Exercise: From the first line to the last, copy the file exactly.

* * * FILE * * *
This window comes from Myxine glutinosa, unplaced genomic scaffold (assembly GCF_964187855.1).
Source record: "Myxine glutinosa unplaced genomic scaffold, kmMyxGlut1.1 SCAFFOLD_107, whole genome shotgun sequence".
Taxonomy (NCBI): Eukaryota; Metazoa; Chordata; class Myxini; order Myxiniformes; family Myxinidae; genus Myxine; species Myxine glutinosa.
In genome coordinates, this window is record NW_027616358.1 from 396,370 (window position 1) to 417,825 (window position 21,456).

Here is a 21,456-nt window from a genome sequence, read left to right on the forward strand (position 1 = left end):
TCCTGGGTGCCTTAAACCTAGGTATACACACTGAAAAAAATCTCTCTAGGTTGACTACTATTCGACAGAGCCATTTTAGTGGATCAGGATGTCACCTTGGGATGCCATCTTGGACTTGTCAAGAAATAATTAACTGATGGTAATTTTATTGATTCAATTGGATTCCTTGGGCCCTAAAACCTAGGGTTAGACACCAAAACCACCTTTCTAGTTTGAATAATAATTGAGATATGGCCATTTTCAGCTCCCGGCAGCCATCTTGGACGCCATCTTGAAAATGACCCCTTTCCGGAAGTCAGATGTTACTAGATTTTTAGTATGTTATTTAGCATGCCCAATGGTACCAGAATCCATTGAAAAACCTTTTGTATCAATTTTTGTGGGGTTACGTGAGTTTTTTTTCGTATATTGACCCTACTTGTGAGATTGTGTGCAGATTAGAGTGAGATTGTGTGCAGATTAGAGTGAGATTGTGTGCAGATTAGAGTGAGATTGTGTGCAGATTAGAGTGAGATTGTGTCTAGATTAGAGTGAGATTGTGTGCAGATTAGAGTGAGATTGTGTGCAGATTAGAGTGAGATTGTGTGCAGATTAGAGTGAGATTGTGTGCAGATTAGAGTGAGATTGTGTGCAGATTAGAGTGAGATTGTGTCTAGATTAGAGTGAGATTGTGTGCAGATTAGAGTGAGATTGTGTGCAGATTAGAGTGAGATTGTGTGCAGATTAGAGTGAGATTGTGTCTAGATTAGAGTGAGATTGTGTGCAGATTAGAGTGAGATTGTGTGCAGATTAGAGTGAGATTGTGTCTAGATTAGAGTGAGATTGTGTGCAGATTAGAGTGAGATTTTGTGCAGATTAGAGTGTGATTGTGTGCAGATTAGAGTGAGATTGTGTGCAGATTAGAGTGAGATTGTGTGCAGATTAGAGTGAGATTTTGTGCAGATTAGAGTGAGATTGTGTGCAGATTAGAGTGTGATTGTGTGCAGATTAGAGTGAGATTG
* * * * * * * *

This window comes from Myxine glutinosa, unplaced genomic scaffold (assembly GCF_964187855.1).
Source record: "Myxine glutinosa unplaced genomic scaffold, kmMyxGlut1.1 SCAFFOLD_107, whole genome shotgun sequence".
Taxonomy (NCBI): Eukaryota; Metazoa; Chordata; class Myxini; order Myxiniformes; family Myxinidae; genus Myxine; species Myxine glutinosa.
In genome coordinates, this window is record NW_027616358.1 from 396,370 (window position 1) to 417,825 (window position 21,456).

Here is a 21,456-nt window from a genome sequence, read left to right on the forward strand (position 1 = left end):
TCCTGGGTGCCTTAAACCTAGGTATACACACTGAAAAAAATCTCTCTAGGTTGACTACTATTCGACAGAGCCATTTTAGTGGATCAGGATGTCACCTTGGGATGCCATCTTGGACTTGTCAAGAAATAATTAACTGATGGTAATTTTATTGATTCAATTGGATTCCTTGGGCCCTAAAACCTAGGGTTAGACACCAAAACCACCTTTCTAGTTTGAATAATAATTGAGATATGGCCATTTTCAGCTCCCGGCAGCCATCTTGGACGCCATCTTGAAAATGACCCCTTTCCGGAAGTCAGATGTTACTAGATTTTTAGTATGTTATTTAGCATGCCCAATGGTACCAGAATCCATTGAAAAACCTTTTGTATCAATTTTTGTGGGGTTACGTGAGTTTTTTTTCGTATATTGACCCTACTTGTGAGATTGTGTGCAGATTAGAGTGAGATTGTGTGCAGATTAGAGTGAGATTGTGTGCAGATTAGAGTGAGATTGTGTGCAGATTAGAGTGAGATTGTGTCTAGATTAGAGTGAGATTGTGTGCAGATTAGAGTGAGATTGTGTGCAGATTAGAGTGAGATTGTGTGCAGATTAGAGTGAGATTGTGTGCAGATTAGAGTGAGATTGTGTGCAGATTAGAGTGAGATTGTGTCTAGATTAGAGTGAGATTGTGTGCAGATTAGAGTGAGATTGTGTGCAGATTAGAGTGAGATTGTGTGCAGATTAGAGTGAGATTGTGTCTAGATTAGAGTGAGATTGTGTGCAGATTAGAGTGAGATTGTGTGCAGATTAGAGTGAGATTGTGTCTAGATTAGAGTGAGATTGTGTGCAGATTAGAGTGAGATTTTGTGCAGATTAGAGTGTGATTGTGTGCAGATTAGAGTGAGATTGTGTGCAGATTAGAGTGAGATTGTGTGCAGATTAGAGTGAGATTTTGTGCAGATTAGAGTGAGATTGTGTGCAGATTAGAGTGTGATTGTGTGCAGATTAGAGTGAGATTG